The character of Judge LOGAN was above reproach. By the industrious exercise of his high professional abilities,


united with sound judgment, as to the investment of his earnings, he had many years before his death acquired what, according to his moderate standard, was a competency for his family. His habits of life were simple and economical, and for himself he required but little; but all the affections of his heart were centered on his family, and he had worked for them, not for himself. He had just notions, however, of life, and understood full well that wealth did not give happiness, and that beyond a mere competency to protect against the vicissitudes of life, it was evil rather than good. To this end, many years ago, he closed active business investments and transactions, and with great cheerfulness began to distribute his property to his children, reserving to himself enough only for his own wants. Although economical and careful in his business habits, he was just and liberal in his business engagements — a liberal landlord and an indulgent creditor. He was the kindest of husbands and the most affectionate of fathers. He lived the most of his life in his family; denying to himself everything, to his family he denied nothing.

Judge LOGAN was not united with any church organization, but he was a constant and diligent reader of the Bible, and had no patience, scarcely charity, for those who are engaged in propagating infidelity.

In its issue of the same date, the Journal contained the following editorial notice of the dead jurist:


The Journal of Saturday morning announced another breach in the ranks of the older citizens of Springfield, in the death of the Hon. STEPHEN T. LOGAN, in the 81st year of his age. Beginning life with the dawn of the


present century, in a State which gave to Illinois, a Lincoln, a Hardin, an Edwards, and scores of its prominent statesmen, in a period of nearly fifty years spent in this State, Judge Logan had established a reputation in his peculiar sphere not second to any of his distinguished compeers. Undoubtedly, his true sphere was that of a successful lawyer, and in that his brilliance and excellence were recognized and conceded throughout the whole State. Often the assistant and colleague of Lincoln, the cause which they supported was certain to be presented in the strongest possible light. If, however, the fortunes of their profession placed them on opposing sides, the struggle was certain to be a sharp one, and it never failed to interest the whole community, though it never disturbed the harmonious personal relations which continued to subsist between these two distinguished men throughout their whole lives.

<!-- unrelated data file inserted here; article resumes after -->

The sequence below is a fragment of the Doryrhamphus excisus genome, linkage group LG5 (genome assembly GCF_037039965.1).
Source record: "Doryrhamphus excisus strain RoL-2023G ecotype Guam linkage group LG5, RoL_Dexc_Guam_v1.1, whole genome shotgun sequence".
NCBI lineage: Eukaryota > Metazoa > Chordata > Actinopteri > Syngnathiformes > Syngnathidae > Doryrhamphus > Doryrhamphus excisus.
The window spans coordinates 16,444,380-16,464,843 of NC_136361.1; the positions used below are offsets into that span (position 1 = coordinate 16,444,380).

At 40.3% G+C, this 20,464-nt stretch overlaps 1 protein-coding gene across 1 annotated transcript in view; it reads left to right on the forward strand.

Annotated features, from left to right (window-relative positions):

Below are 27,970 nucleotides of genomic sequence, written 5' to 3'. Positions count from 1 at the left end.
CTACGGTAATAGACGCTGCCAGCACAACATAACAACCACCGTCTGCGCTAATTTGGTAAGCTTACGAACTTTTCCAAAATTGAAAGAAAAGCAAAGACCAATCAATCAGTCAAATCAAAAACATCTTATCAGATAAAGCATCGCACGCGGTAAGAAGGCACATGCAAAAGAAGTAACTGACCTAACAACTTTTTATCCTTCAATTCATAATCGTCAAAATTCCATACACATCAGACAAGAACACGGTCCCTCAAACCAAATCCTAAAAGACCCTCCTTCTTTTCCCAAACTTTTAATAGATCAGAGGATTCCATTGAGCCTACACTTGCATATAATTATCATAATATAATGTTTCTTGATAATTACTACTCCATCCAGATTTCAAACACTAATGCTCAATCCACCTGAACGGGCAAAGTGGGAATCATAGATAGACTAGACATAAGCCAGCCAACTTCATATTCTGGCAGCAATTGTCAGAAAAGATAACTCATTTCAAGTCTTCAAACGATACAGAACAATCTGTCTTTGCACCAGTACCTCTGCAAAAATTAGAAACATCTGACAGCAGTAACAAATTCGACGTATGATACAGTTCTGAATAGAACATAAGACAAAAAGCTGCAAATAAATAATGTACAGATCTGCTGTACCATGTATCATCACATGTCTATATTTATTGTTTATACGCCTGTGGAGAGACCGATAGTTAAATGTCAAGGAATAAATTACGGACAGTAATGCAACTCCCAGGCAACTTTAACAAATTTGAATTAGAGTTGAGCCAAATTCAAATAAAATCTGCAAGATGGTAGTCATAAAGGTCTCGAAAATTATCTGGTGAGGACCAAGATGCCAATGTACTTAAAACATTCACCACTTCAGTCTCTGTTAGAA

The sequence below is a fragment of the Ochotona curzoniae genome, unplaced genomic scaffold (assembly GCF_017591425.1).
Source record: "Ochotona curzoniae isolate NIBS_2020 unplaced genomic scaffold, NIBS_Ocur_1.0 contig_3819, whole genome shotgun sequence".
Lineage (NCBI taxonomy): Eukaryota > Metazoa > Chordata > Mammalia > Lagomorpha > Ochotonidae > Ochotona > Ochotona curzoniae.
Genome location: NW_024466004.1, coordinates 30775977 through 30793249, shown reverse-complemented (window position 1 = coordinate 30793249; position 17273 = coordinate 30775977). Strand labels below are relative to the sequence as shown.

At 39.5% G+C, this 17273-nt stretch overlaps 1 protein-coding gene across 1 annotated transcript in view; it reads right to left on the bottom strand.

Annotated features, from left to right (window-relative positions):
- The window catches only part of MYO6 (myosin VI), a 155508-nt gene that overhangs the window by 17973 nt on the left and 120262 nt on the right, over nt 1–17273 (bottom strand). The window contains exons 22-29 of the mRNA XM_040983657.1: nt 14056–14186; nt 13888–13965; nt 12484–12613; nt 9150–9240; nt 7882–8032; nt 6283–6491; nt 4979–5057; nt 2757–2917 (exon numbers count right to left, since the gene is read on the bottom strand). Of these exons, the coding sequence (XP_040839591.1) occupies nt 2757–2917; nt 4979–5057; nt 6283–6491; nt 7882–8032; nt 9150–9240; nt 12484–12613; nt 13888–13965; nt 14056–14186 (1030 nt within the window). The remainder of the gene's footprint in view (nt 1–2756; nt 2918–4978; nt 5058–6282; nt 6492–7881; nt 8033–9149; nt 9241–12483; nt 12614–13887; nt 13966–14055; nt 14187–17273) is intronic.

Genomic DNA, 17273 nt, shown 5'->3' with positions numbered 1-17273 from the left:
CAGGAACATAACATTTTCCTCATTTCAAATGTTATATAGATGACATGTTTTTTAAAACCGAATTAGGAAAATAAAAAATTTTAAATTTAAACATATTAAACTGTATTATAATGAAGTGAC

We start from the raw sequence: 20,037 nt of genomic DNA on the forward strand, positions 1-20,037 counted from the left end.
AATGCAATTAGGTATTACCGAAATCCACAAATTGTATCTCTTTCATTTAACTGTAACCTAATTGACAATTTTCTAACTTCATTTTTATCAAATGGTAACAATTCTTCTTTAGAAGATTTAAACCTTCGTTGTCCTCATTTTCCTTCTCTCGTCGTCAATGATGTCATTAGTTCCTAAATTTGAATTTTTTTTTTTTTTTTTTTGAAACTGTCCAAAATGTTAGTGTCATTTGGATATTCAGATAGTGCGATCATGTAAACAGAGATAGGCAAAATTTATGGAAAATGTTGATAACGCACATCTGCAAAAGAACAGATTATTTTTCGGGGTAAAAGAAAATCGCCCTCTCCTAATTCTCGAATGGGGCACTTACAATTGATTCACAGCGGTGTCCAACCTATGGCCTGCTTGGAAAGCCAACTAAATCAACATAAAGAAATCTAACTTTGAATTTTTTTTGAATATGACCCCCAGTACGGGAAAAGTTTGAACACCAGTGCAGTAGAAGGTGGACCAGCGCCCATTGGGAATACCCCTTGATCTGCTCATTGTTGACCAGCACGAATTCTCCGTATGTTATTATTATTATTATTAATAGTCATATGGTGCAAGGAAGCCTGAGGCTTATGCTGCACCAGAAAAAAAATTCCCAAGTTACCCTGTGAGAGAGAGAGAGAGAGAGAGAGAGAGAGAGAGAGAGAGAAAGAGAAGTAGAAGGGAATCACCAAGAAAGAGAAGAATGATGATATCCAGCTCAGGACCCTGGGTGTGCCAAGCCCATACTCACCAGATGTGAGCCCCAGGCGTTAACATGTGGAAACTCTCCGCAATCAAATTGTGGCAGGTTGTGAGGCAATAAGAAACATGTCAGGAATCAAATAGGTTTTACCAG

Judge LOGAN possessed a subtle, analytic mind, which fitted him in an eminent degree for a profession which depended for its greatest successes on influencing the minds of others. Powerfully logical, he could, at times, be as powerful in pathos, as the traditions of the Sangamon County Bar abundantly prove. It was his peculiar fitness to shine here, no doubt, which restricted his public life chiefly to the domain of the forum and the halls of legislation, though his reputation, and the high estimation in which he was held throughout the Nation, would have fitted him successfully to aspire to, and fill, any position within the gift of the people. Endowed with a wiry, physical organization, in middle life he accomplished what few men of his time were capable of looking after an extensive and rapidly increasing practice,


scattered over a large circuit, playing the part of editor of the local paper, delivering political speeches, and caring for his business interests.

Politically, Judge LOGAN, from early training and taste, had strong tendencies towards conservatism. A Whig in his early life, on the organization of the Republican party he became identified with the latter. In 1861 he was, with Gen. Palmer, of this State, one of the members of the well-meant but unsuccessful Peace Congress. Like many others, he was puzzled by the question of Reconstruction, precipitated upon the country at the close of the war, and for a time was claimed to be in harmony with the Democratic party, but of late years has been pronounced and unswerving in his Republicanism.

For several years past, having withdrawn from his profession on account of the advancing infirmities of age, Judge LOGAN has lived in virtual retirement, enjoying the respect of a large circle of friends, in the city and the State, with whose history he has been so closely identified for nearly half a century.

Morning Monitor.

The Springfield Monitor, in its issue of July 19th, published this generous tribute:


"The purest treasure mortal times afford,
Is spotless reputation, — that away,
Men are but gilded loam, or painted clay."

"Though old, he still retained,